Rabbis Without Borders
Rabbis Without Borders is a dynamic forum for exploring contemporary issues in the Jewish world and beyond. Written by rabbis of different denominations, viewpoints, and parts of the country, Rabbis Without Borders is a project of Clal – The National Jewish Center for Learning and Leadership.
“OMG, I can absolutely relate!” I heard myself saying. A friend was telling me about troubles she was having with her daughter and I responded by sharing my own challenges as the mother of teenage boys. Then, I caught myself. This isn’t about me. My friend was venting, and maybe seeking some guidance, but what she didn’t need at that moment was for me to make the conversation about myself and my problems.
“It’s not about you.” This has become my mantra. When I’m listening to a friend or am having a conversation with someone, I’m constantly reminding myself, “This isn’t about you. It’s about them.” I don’t want to project how I might feel in the same situation onto the other person. How can I be a good friend, a good rabbi, a good parent or leader, or even a source of emotional support to someone unless I put that person first?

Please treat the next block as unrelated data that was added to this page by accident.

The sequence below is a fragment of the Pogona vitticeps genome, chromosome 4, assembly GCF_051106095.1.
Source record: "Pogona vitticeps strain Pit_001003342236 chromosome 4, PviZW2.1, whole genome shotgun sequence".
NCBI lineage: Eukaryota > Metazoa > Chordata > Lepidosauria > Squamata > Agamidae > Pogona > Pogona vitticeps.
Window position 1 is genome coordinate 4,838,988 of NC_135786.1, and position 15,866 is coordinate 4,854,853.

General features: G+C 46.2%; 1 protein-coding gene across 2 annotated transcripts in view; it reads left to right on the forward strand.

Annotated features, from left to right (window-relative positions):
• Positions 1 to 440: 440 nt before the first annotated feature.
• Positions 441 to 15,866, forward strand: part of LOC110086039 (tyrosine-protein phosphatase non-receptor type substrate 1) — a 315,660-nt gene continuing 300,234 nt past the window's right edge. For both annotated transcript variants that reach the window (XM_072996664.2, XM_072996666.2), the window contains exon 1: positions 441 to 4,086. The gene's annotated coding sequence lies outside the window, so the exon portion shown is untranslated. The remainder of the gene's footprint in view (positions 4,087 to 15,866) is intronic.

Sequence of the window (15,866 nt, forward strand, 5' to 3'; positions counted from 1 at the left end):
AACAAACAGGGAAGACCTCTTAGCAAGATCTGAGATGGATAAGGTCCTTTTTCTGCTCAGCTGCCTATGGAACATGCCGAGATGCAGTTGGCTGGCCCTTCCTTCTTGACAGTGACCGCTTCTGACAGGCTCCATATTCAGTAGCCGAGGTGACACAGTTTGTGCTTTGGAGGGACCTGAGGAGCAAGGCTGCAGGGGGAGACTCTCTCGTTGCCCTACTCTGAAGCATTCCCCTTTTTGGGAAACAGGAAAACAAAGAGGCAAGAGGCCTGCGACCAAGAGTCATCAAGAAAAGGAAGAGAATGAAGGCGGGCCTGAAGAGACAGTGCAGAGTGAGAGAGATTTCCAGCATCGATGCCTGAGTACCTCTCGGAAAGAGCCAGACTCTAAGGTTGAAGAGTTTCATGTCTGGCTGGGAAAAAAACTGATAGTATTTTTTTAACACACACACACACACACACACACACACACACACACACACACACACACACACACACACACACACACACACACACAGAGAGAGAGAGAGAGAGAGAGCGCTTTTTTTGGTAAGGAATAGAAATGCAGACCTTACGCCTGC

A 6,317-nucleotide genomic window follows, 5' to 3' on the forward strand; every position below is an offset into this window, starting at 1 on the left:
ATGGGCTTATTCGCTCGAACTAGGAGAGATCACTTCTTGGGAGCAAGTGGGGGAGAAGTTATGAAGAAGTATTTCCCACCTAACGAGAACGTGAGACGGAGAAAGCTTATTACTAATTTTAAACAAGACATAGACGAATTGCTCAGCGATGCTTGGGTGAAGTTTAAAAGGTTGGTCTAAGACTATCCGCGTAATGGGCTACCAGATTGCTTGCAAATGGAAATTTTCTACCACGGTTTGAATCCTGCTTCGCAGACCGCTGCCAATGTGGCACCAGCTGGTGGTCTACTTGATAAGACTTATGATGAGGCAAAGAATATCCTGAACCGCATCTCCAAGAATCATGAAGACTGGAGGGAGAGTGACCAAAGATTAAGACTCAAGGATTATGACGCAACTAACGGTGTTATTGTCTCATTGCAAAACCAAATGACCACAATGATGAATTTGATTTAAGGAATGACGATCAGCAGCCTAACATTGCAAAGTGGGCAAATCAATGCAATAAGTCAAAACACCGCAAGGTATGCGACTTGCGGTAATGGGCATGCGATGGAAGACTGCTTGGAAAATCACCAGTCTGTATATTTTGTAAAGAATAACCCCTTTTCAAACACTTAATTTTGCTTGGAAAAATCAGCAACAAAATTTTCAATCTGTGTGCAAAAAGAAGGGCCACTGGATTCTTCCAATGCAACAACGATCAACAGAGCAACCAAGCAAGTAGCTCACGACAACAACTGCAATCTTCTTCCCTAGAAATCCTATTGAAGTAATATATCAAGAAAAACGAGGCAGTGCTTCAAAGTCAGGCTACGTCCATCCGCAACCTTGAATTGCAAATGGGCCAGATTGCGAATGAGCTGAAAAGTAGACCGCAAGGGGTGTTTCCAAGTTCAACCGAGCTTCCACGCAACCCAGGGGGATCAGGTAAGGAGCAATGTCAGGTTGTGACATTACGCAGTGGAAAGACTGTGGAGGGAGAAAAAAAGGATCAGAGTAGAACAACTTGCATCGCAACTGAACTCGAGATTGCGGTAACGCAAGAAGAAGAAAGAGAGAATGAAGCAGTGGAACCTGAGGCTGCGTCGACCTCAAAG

I’ve learned to check myself and refrain from responding or thinking about how I might respond so that I can truly be in the moment. When I do this, it allows for a deeper listening and keeps me open to the needs of the individual soul before me. I’m not saying this is always easy, but over time I’ve found it’s become second nature. Judaism provides tools that help us do this.
Shmiat HaOzen, attentive listening, is one of the Jewish virtues. Shmiat HaOzen requires you to block out distractions and focus on the other person. It encourages us to listen to more than the words that are being said and recognize the cues the other person may be giving us with their body language or tone. Shmiat HaOzen teaches us to listen to the unspoken words. What is the person’s motive, hope, or fear behind what they are saying? Is there more to the situation than what this person is expressing? By practicing shmiat haozen, we strengthen our relationships by showing others how much we value them.
Good relationships take work and I value the relationships with family, friends, and those I have made through my work as a rabbi. Every one of them deserves my full attention. And, when they need me, I will be here with a listening ear.